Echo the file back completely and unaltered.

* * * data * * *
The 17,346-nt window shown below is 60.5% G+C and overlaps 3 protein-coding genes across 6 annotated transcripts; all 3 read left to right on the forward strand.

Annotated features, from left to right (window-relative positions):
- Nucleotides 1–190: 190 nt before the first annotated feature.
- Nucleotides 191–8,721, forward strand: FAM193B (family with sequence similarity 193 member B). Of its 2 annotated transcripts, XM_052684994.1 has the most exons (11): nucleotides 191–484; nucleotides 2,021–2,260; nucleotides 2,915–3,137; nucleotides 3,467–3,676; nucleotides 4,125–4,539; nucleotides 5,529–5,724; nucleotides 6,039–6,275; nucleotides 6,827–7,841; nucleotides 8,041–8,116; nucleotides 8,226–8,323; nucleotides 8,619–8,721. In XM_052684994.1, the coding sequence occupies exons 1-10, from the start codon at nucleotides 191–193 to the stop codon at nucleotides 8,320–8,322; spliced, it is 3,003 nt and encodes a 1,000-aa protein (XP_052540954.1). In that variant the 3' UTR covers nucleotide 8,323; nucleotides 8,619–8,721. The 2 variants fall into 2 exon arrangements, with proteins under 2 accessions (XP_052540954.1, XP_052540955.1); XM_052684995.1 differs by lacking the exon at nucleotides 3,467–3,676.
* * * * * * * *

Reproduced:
The 17,346-nt window shown below is 60.5% G+C and overlaps 3 protein-coding genes across 6 annotated transcripts; all 3 read left to right on the forward strand.

Annotated features, from left to right (window-relative positions):
- Nucleotides 1–190: 190 nt before the first annotated feature.
- Nucleotides 191–8,721, forward strand: FAM193B (family with sequence similarity 193 member B). Of its 2 annotated transcripts, XM_052684994.1 has the most exons (11): nucleotides 191–484; nucleotides 2,021–2,260; nucleotides 2,915–3,137; nucleotides 3,467–3,676; nucleotides 4,125–4,539; nucleotides 5,529–5,724; nucleotides 6,039–6,275; nucleotides 6,827–7,841; nucleotides 8,041–8,116; nucleotides 8,226–8,323; nucleotides 8,619–8,721. In XM_052684994.1, the coding sequence occupies exons 1-10, from the start codon at nucleotides 191–193 to the stop codon at nucleotides 8,320–8,322; spliced, it is 3,003 nt and encodes a 1,000-aa protein (XP_052540954.1). In that variant the 3' UTR covers nucleotide 8,323; nucleotides 8,619–8,721. The 2 variants fall into 2 exon arrangements, with proteins under 2 accessions (XP_052540954.1, XP_052540955.1); XM_052684995.1 differs by lacking the exon at nucleotides 3,467–3,676.